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Fashionistas are all dolled up

Women's holiday fashions get girly

Women's holiday fashions get girly

December 05, 2009|By TIFFANY ARNOLD

When the going gets tough, party-dress shoppers get picky.

They want something frilly, something durable, something trendy and something that has more than one end use.

"I think what they're trying to do is find a look they can wear to a party, then dress down and wear everyday, economize - like a two-for-one," said Lori Ruda, a manager at Lena's of Hagerstown, a downtown clothing boutique.

According to local retailers, shoppers aren't spending less nor are they reaching for the tried-and-true Little Black Dress on standby from last year's round of holiday parties. Women in this economy want more bang for their buck.

Donna Papuchis, sales associate at Potomac Bridals in Hagerstown's Public Square, made this same point when she held up a cap-sleeved, above-the-knee dress that would have been considered a classic cut - had it not been covered in hot-pink sequins. Potomac Bridals sells formal wear in addition to bridal fashions.

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"If I wanted to go out to a party and I picked this dress," Papuchis said, holding up the dress. "It's a classic cut, but I'd have to ask myself, 'Would I wear this again next season?'"

Holiday fashion gets girly

Still, women are indulging in a few trends - dresses with at- or above-the knee hemlines, sequins in small doses, chunky jewelry, and the color purple used as an accent color.

Lately, retailers say, fashion has taken on a more lady-like mood for winter, with lots of bows and ruffles, and dresses with full skirts.

Silks and taffetas are popular materials for the 20-and-older set. Younger shoppers are loving sequins and short, backless party dresses, retailers say.

New York City-based designer Donna Degnan, whose pieces are sold at She-Town Divas in Shepherdstown, W.Va., said some of the more "conservative" looks, such as the boyfriend jacket with slim pants, hadn't done as well as the dresses, which have had stronger sales.

"People are really gravitating toward pretty party dress with '60s influence," Degnan said in a recent phone interview with The Herald-Mail.

She said one of her best-sellers for the holiday was black dress with a full skirt and a scoop neckline, made of shantung silk and a deep purple lining.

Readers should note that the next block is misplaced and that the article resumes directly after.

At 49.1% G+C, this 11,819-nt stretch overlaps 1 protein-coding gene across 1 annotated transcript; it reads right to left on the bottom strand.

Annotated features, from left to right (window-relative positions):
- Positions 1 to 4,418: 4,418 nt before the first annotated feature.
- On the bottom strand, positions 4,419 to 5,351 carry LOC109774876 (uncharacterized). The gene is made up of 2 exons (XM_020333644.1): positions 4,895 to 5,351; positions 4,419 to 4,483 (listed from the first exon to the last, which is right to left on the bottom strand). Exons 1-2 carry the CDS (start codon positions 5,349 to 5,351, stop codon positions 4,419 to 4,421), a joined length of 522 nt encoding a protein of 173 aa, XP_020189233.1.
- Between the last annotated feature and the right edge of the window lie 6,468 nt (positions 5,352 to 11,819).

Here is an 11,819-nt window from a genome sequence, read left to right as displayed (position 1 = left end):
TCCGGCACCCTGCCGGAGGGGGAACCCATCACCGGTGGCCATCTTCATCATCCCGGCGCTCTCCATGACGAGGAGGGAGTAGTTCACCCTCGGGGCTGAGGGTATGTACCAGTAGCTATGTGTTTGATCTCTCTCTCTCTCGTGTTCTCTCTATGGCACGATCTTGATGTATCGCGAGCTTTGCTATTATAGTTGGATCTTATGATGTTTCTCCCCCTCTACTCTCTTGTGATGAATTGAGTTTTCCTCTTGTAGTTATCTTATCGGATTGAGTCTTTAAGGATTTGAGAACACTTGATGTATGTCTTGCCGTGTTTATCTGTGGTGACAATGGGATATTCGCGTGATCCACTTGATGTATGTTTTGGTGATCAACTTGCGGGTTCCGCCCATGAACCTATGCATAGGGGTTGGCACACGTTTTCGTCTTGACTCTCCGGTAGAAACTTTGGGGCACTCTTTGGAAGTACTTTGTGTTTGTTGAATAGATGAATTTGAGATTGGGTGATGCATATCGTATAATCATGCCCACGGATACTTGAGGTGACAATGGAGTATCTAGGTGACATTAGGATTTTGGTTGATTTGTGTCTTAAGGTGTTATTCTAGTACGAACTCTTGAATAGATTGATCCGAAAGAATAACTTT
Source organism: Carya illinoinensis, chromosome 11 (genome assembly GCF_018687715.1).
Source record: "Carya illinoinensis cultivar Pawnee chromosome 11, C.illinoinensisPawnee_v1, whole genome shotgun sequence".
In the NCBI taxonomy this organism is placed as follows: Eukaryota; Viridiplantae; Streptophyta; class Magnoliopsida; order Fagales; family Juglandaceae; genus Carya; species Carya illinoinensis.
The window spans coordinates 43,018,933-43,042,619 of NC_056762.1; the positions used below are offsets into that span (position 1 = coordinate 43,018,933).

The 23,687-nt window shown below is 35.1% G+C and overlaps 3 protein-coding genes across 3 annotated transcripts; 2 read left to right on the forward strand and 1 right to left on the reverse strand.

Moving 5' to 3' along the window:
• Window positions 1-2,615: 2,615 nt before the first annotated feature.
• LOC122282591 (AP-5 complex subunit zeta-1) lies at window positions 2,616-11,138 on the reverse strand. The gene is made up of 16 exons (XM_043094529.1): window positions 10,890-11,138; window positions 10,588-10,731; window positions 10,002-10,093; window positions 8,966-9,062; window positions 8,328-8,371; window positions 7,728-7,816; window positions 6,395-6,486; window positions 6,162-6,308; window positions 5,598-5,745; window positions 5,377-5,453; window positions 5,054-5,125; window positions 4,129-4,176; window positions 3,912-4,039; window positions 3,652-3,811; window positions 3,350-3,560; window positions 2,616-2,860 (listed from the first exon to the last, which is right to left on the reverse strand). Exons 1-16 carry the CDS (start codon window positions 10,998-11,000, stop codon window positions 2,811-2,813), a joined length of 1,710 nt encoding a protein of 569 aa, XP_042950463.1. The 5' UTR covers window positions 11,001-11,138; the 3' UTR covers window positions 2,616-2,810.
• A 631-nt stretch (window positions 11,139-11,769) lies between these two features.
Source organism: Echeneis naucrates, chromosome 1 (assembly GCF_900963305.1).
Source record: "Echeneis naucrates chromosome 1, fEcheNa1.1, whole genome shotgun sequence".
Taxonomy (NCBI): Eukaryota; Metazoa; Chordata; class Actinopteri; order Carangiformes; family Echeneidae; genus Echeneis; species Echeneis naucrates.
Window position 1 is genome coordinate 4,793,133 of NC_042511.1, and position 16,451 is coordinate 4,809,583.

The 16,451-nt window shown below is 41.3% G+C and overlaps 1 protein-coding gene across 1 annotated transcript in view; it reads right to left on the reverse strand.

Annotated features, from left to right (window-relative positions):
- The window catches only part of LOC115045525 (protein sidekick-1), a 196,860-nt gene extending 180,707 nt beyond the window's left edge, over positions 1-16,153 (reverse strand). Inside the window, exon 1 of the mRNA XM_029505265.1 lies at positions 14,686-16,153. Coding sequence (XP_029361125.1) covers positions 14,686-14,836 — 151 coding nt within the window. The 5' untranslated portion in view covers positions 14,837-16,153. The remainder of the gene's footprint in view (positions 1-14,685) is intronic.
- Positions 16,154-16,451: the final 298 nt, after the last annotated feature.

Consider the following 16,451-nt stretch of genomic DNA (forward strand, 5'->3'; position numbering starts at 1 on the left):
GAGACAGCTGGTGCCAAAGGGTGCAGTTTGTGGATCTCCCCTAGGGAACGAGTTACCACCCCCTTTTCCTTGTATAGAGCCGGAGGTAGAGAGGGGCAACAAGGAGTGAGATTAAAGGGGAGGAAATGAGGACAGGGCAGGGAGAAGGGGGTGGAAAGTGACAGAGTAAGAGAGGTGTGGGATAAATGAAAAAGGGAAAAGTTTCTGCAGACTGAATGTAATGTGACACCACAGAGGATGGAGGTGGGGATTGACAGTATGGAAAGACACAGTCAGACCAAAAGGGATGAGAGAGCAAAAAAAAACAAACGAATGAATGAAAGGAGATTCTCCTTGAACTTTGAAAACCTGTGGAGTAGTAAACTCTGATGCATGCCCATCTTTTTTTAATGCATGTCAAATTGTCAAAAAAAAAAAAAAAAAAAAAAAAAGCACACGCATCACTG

Deep purple

It seems purple is the new "it" color.

"That and eggplant," said Thais Reilly, sales associate at Potomac Bridals. Reilly said winter purples were most often paired with black, a duo that compliments skin tones well.

Macy's dubbed "wild berries" - plums, dark purples, warm magentas - as a key color trend for its fall 2009 women's ready-to-wear fashions, menswear and accessories.

The trend has continued to reverberate locally through the winter season.

Allie Buchman, co-owner of Potomac Bead Company, said purple was a carry-over from last year and has remained a popular pick for jewelry makers this season.

Potomac Bead is a wholesale bead shop headquartered in Chambersburg, Pa., with stores in Hagerstown, Virginia, Pennsylvania, Florida and Ohio and in Europe.

Lisa Lazarczyk, sales associate at Shepherdstown's She-town Divas, said amethyst was a big trend.

In Hagerstown, red has emerged as a popular color. "We've sold more red this year," said Ruda, the manager from Lena's. Ruda said Hagerstonians were slow to embrace another trend, animal prints, though they've been popular other places.

Accessories: size matters

Scoop-neck dresses leave plenty of room for for big, chunky jewelry. Large-size beads have been big sellers this season at Potomac Bead Company.

"The closer you are to a big city, the chunkier the jewelry gets," said Buchman.

In places like Alexandria, Va., big beads are on high demand.

"Hagerstown is a toss-up," Buchman said, adding that large gemstone beads have been big sellers around here.

Ruda said big even applies to earrings, which she said can come so large, wearing a chunky necklace and earrings would be too much.

Large earrings are also worth considering even if the neckline of the outfit is already lined with large beads, gems, sequins or rhinestones, said Papuchis and Reilly as they swivelled one bedazzled dress after another from the racks.

Buchman said she's seen more interest this season in charm bracelets and pendants, things that can be personalized - with the idea that a bracelet might hold more special meaning if you made one for someone else.

"If they're going to make it, they want it to stand out," Buchman said.

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